Survival Tip #156: Make it sized to fit.
On Saturday night, we ate spaghetti. There were two big white bowls filled with pasta smothered in Marcella Hazan’s famous sauce, a smaller wooden one, filled with the same and sprinkled with extra parmesan, and a high chair tray festooned with inch-long pieces of pasta and holding an a eight-month-old who decided mouth-direct-to-tray was the clearest route for hoovering. In the center of the table was a lit a candle. (We’ve been lighting a candle for all of our dinners lately, not because they’re fancy but because the light is changing and dinnertime is creeping closer to sunset, and also because a bit of ceremony has proven useful for getting the three-year-old in our midst to come to the table for a semi-civilized meal.)
During our spaghetti dinner, Faye sat on top of a new cushion. The cushion is an attempt to make an adult-sized chair work for a decidedly child-sized person. She’s had to abdicate her throne to a very smiley despot and so we needed a new solution that would work for her. (No room for two high chairs in a tiny apartment; hardly enough room for one.)
The cushion is just the latest in our attempts to make this space work for a growing family. As you know, my general philosophy is to opt for solutions that are least oppressive in terms of cost and aesthetics so I’ll submit that a custom-sized wool-filled cushion is not the most economical of all the options but it’s a solution that will last through the duration of our small-bottoms-in-big-chairs phase—in other words, at least for another four years—and so everything considered, that seemed good enough to me.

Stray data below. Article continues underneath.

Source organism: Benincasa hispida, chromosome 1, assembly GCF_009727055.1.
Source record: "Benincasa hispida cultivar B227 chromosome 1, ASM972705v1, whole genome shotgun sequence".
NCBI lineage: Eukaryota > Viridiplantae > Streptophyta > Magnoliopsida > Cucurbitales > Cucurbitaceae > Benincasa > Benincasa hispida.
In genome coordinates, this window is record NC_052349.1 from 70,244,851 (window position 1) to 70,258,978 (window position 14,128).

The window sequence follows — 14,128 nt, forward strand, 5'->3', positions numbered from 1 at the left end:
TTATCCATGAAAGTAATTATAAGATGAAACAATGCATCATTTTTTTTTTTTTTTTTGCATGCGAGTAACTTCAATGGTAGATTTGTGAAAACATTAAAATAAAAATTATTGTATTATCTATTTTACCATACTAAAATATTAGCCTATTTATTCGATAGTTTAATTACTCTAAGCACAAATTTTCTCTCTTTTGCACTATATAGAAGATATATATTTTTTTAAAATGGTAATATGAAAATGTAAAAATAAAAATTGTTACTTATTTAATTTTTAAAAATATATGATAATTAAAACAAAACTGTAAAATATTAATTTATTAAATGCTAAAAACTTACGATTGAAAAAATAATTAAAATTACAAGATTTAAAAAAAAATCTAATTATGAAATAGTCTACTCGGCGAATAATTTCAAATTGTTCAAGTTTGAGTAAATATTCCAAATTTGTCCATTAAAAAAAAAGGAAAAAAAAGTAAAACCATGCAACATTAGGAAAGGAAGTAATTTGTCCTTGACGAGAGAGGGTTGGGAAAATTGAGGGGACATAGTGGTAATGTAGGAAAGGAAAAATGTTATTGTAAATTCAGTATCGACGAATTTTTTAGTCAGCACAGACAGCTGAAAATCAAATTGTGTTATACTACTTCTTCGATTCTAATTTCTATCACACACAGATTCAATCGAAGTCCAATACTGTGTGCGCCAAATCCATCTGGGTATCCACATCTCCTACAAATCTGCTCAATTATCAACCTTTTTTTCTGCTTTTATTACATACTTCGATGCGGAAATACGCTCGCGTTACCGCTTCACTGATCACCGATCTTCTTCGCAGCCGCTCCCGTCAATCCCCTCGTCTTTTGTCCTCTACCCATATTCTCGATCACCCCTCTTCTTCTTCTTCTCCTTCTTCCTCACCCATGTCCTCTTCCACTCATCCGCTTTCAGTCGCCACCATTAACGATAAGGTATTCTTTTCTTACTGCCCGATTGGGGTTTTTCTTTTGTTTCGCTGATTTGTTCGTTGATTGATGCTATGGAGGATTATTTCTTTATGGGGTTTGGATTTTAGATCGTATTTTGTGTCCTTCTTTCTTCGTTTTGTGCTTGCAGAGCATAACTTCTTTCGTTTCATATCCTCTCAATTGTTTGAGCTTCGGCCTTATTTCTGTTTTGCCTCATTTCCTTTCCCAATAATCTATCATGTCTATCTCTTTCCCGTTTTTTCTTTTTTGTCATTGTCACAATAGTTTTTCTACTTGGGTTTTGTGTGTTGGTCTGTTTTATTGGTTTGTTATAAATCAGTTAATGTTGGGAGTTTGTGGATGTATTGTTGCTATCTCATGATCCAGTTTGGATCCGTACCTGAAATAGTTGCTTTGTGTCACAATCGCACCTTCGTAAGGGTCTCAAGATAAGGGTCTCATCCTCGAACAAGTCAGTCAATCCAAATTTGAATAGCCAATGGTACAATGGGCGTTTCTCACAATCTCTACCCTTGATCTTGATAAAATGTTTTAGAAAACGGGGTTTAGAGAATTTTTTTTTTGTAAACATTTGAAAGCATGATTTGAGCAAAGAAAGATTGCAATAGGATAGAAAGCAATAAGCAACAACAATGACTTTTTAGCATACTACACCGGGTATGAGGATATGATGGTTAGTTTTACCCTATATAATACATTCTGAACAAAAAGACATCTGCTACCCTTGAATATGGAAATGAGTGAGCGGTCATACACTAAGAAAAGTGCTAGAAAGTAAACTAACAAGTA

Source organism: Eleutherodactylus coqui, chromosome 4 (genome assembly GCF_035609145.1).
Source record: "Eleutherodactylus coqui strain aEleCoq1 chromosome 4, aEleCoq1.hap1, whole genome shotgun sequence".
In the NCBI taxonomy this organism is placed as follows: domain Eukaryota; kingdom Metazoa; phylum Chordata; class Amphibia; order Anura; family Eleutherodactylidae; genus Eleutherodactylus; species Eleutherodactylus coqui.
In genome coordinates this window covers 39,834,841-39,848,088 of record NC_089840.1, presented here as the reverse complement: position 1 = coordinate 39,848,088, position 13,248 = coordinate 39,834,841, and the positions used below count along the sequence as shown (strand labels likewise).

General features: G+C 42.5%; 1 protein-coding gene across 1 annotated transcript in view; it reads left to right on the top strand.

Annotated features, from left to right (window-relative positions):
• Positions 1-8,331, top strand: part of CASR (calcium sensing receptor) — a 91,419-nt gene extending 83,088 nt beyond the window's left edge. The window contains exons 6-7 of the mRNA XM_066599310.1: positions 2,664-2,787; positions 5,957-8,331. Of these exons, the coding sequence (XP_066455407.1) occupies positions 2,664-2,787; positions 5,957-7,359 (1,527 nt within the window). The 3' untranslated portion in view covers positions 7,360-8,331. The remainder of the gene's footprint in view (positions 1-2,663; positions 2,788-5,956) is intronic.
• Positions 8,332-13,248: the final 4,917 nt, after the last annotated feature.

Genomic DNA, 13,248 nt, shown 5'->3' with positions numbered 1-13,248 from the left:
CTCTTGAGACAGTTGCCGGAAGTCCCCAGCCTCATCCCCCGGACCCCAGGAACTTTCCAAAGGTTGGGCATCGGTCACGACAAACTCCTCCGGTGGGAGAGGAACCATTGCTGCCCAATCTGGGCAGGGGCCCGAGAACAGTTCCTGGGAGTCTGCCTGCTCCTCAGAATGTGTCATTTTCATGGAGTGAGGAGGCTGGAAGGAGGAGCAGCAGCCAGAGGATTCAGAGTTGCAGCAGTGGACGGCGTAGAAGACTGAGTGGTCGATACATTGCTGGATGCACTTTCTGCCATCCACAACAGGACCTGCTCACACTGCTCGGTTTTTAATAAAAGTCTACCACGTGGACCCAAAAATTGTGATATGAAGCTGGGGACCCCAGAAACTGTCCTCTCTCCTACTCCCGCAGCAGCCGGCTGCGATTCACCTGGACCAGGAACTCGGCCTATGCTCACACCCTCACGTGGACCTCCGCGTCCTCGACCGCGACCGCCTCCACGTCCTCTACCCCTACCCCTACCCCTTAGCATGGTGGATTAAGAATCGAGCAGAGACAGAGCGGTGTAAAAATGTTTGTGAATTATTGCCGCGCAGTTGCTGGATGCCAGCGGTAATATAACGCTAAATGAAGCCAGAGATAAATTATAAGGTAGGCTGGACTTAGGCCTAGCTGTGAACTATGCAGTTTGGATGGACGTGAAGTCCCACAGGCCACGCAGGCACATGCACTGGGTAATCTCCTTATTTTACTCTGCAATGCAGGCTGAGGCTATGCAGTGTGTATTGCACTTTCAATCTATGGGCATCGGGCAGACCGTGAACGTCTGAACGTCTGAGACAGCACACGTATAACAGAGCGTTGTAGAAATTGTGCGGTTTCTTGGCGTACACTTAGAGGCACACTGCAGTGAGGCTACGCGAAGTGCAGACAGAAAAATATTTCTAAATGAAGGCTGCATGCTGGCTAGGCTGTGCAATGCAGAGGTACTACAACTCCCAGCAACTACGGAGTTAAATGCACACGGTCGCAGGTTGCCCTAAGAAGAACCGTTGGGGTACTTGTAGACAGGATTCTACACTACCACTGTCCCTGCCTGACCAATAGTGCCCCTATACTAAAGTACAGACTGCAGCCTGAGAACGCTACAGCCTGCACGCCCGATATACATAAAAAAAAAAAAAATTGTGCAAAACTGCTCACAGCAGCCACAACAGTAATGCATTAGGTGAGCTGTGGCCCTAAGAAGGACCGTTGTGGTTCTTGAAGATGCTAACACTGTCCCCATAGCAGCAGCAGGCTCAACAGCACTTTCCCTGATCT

A few weeks ago, across town, a friend in a similarly diminutive apartment give birth to a sweet little boy. In their apartment, like in so many, the closest thing they had to anything that would qualify as a changing table was, in actuality, their dining table. Even a minimalist might take pause at serving dinner next to the diapers. But there wasn’t room enough to add another piece of furniture and so they retrofitted a spot in their closet, building themselves a table with just the right dimensions for a little guy needing to have his diaper changed approximately one million times a day.
As a renter, it’s rare that true customization makes sense financially, and I can tire of small space advice that says that the only way to survive life in a smaller-than-average home is through custom-built fixes and fancy folding furniture. Still, sometimes investing in a little something that’s been designed with exactly your space in mind can have its advantages. Sometimes that something is a cushion. Sometimes it’s a folding bed. Sometimes it’s a tiny table meant for a tiny human.
Tiny apartment survival tips #1-155 right this way.
NYC rental arrangements force us to be creative indeed. Which all around has served us really well. Along with your insights. Happy Monday and week Erin 🙂